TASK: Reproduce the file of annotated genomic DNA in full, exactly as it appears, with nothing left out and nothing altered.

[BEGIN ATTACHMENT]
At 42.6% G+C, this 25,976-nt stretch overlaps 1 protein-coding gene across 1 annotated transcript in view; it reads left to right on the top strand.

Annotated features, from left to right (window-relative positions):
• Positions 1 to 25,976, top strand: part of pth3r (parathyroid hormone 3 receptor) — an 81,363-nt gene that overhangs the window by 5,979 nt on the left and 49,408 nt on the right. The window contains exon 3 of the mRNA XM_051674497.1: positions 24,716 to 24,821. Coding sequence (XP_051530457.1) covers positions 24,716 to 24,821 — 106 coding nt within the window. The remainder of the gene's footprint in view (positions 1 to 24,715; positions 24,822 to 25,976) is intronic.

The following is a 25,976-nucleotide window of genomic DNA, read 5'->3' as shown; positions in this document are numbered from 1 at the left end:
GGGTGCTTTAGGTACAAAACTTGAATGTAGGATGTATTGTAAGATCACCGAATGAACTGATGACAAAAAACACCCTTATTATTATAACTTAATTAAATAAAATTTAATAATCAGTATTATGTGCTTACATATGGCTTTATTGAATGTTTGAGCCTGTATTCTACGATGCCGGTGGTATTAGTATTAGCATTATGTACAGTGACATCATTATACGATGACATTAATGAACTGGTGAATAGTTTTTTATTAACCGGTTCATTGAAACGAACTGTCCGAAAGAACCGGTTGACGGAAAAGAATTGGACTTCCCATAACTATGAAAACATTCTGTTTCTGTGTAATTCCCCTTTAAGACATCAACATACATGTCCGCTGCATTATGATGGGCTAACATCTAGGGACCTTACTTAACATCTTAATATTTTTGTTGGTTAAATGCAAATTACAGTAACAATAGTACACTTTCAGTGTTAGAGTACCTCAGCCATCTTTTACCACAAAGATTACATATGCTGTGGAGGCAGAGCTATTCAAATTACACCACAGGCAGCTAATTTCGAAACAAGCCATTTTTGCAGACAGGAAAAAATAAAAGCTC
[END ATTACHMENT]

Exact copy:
At 42.6% G+C, this 25,976-nt stretch overlaps 1 protein-coding gene across 1 annotated transcript in view; it reads left to right on the top strand.

Annotated features, from left to right (window-relative positions):
• Positions 1 to 25,976, top strand: part of pth3r (parathyroid hormone 3 receptor) — an 81,363-nt gene that overhangs the window by 5,979 nt on the left and 49,408 nt on the right. The window contains exon 3 of the mRNA XM_051674497.1: positions 24,716 to 24,821. Coding sequence (XP_051530457.1) covers positions 24,716 to 24,821 — 106 coding nt within the window. The remainder of the gene's footprint in view (positions 1 to 24,715; positions 24,822 to 25,976) is intronic.

The following is a 25,976-nucleotide window of genomic DNA, read 5'->3' as shown; positions in this document are numbered from 1 at the left end:
GGGTGCTTTAGGTACAAAACTTGAATGTAGGATGTATTGTAAGATCACCGAATGAACTGATGACAAAAAACACCCTTATTATTATAACTTAATTAAATAAAATTTAATAATCAGTATTATGTGCTTACATATGGCTTTATTGAATGTTTGAGCCTGTATTCTACGATGCCGGTGGTATTAGTATTAGCATTATGTACAGTGACATCATTATACGATGACATTAATGAACTGGTGAATAGTTTTTTATTAACCGGTTCATTGAAACGAACTGTCCGAAAGAACCGGTTGACGGAAAAGAATTGGACTTCCCATAACTATGAAAACATTCTGTTTCTGTGTAATTCCCCTTTAAGACATCAACATACATGTCCGCTGCATTATGATGGGCTAACATCTAGGGACCTTACTTAACATCTTAATATTTTTGTTGGTTAAATGCAAATTACAGTAACAATAGTACACTTTCAGTGTTAGAGTACCTCAGCCATCTTTTACCACAAAGATTACATATGCTGTGGAGGCAGAGCTATTCAAATTACACCACAGGCAGCTAATTTCGAAACAAGCCATTTTTGCAGACAGGAAAAAATAAAAGCTC